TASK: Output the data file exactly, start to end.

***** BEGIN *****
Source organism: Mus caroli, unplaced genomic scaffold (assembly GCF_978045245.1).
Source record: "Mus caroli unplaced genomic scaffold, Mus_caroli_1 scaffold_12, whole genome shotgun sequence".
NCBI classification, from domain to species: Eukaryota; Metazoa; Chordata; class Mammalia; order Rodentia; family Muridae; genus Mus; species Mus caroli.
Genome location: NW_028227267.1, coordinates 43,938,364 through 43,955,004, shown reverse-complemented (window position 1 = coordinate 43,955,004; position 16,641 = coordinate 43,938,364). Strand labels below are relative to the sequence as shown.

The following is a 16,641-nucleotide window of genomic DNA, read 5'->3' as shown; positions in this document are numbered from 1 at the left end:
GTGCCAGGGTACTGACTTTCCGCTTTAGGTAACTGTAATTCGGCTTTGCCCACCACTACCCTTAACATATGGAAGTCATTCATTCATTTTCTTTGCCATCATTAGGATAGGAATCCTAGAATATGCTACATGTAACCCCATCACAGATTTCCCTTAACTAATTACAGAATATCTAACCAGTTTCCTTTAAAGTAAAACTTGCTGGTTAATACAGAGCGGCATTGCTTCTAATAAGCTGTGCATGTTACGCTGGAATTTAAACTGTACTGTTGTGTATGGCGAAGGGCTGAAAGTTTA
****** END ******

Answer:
Source organism: Mus caroli, unplaced genomic scaffold (assembly GCF_978045245.1).
Source record: "Mus caroli unplaced genomic scaffold, Mus_caroli_1 scaffold_12, whole genome shotgun sequence".
NCBI classification, from domain to species: Eukaryota; Metazoa; Chordata; class Mammalia; order Rodentia; family Muridae; genus Mus; species Mus caroli.
Genome location: NW_028227267.1, coordinates 43,938,364 through 43,955,004, shown reverse-complemented (window position 1 = coordinate 43,955,004; position 16,641 = coordinate 43,938,364). Strand labels below are relative to the sequence as shown.

The following is a 16,641-nucleotide window of genomic DNA, read 5'->3' as shown; positions in this document are numbered from 1 at the left end:
GTGCCAGGGTACTGACTTTCCGCTTTAGGTAACTGTAATTCGGCTTTGCCCACCACTACCCTTAACATATGGAAGTCATTCATTCATTTTCTTTGCCATCATTAGGATAGGAATCCTAGAATATGCTACATGTAACCCCATCACAGATTTCCCTTAACTAATTACAGAATATCTAACCAGTTTCCTTTAAAGTAAAACTTGCTGGTTAATACAGAGCGGCATTGCTTCTAATAAGCTGTGCATGTTACGCTGGAATTTAAACTGTACTGTTGTGTATGGCGAAGGGCTGAAAGTTTA